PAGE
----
• Kasa Cotugno
    1970-01-01
    Over thirty years ago I fell in love with The Great Railway Bazaar, a travel book like no other by a then untested author. In the intervening years, Paul Theroux has become one of my go-to guys for both fiction and nonfiction, uncommon talent for a writer. Now he has recreated the route he took all those years ago, a feat he points out was not performed by other author/travelers (except perhaps for Richard Henry Dana in 3 Years Before the Mast an...
  • Arvind
    1970-01-01
    4.5/5 This is is the sequel to the author's classic 'The Great Railway Bazaar' written in 1973. The author retraces the same journey from UK to Japan/Russia and back on trains. This is my first Theroux book and i chose to read this one set in 2006.The author sets the tone of the book in the first chapter - a joy of idleness, unhurried conversations with wit and empathy. And so we chat with fellow passengers, other authors, taxi-drivers, students ...
  • Pat
    1970-01-01
    I don't like any of Paul Theroux's novels, including The Mosquito Coast - too dark for my liking. However, I do like much of his travel writing. Still, some of his travel writing has been marred by his persona, which is as likely to come across as nasty and with a generally dyspeptic view of the people he meets and the places he goes. However, when his mood is better, I really enjoy his writing. This was one of his better books - a retracing of t...
  • John
    1970-01-01
    I disliked his previous book (Safari), perhaps Theroux at his crankiest and most self-important. Here, he's more his usual self, exasperated at things that'd bother most of us, too, but overall a decent, observant fellow. It's a long book, esp on audio (25 hours), so by the time he hooks up with Pico Iyer in Japan (after previous encounters with Orhan Pamuk in Istanbul and Arthur C. Clarke in Sri Lanka), my attention began to flag; the book's fin...
  • PMP
    1970-01-01
    I used to think, man, this Paul Theroux really gets to the heart of each place he visits But then I read the Singapore chapter here, and it is so off, so coloured by his prejudices, that I now doubt his impressions of everywhere else he has been. He's still an ace writer; I just now take my Theroux with more salt.
  • Andy Farley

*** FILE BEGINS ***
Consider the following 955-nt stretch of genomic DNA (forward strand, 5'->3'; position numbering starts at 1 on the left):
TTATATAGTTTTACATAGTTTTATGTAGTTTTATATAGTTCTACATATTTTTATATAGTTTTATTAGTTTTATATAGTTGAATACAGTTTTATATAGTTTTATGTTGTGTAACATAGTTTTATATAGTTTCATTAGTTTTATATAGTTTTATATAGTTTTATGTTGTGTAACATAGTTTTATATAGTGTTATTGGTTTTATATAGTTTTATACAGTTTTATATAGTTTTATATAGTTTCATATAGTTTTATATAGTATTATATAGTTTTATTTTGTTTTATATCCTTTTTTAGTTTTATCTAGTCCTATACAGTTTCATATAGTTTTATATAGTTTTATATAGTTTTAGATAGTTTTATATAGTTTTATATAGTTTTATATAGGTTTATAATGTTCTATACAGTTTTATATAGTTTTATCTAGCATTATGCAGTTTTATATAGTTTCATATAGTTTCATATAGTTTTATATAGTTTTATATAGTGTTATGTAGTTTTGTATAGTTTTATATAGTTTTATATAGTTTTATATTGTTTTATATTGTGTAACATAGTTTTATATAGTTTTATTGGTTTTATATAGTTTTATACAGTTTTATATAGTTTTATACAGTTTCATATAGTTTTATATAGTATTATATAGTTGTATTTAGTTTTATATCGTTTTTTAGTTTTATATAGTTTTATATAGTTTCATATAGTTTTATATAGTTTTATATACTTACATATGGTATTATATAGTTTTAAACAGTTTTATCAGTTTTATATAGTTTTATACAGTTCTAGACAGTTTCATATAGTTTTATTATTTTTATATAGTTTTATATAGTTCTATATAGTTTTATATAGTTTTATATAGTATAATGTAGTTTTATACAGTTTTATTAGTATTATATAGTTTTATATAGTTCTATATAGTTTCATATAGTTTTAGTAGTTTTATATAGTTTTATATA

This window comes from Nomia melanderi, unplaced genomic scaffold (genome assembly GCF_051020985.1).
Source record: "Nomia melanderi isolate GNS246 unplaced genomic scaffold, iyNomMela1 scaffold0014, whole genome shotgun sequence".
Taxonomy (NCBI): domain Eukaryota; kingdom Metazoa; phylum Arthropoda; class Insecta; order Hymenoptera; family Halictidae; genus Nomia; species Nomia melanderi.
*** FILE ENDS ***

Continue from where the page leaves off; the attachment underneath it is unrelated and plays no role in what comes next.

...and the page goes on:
1970-01-01
    Wonderfully insightful (and often caustic) view of the wider world that reminded me of my own trips and inspires me to seek more.
  • Steve Hersh
    1970-01-01
    Almost as good as the two other Theroux books I've read, but not quite. Still a five star book though. As always, he sets the standard for travelogues. I especially loved the parts where he meets with other writers in the various places he visits and talks about literature and life.
  • Quo
    1970-01-01
    Lin Yutang once commented that the ideal traveler does not know his precise destination; he does not recall where the journey began or even his name. There is something to being open & flexible, concentrating on the process of travel, just being in motion and not focusing on so many other details. This is not precisely Paul Theroux's approach to travel, though he does take considerable pains to be flexible & also to remain anonymous while traveli...
  • Sayantan Mukhuti
    1970-01-01
    Paul Theroux's love of railways is close to a compulsion.In 1973,Paul Theroux traveled by train from London to Tokyo through India and South-east Asia, before returning on the Trans-Siberian Express to his starting point.This is a follow up of that trip with all the differences and the stark changes in the world in the beginning of the 21st Century.I had earlier read 'The Great Railway Bazaar' by Paul Theroux after flipping through some pages of ...
  • Mark Walker
    1970-01-01
    Follow Theroux as he embarks on a 25,000-mile epic journey through Asia retracing the steps of a trip he’d taken thirty years before. Since then, Theroux records phenomenal change. The Soviet Union has collapsed and China has risen; India grows, while Burma is mothered by a military dictatorship and, most interestingly, Vietnam flourished despite the havoc the United States had unleashed on it. No one describes the texture, sights, sounds and t...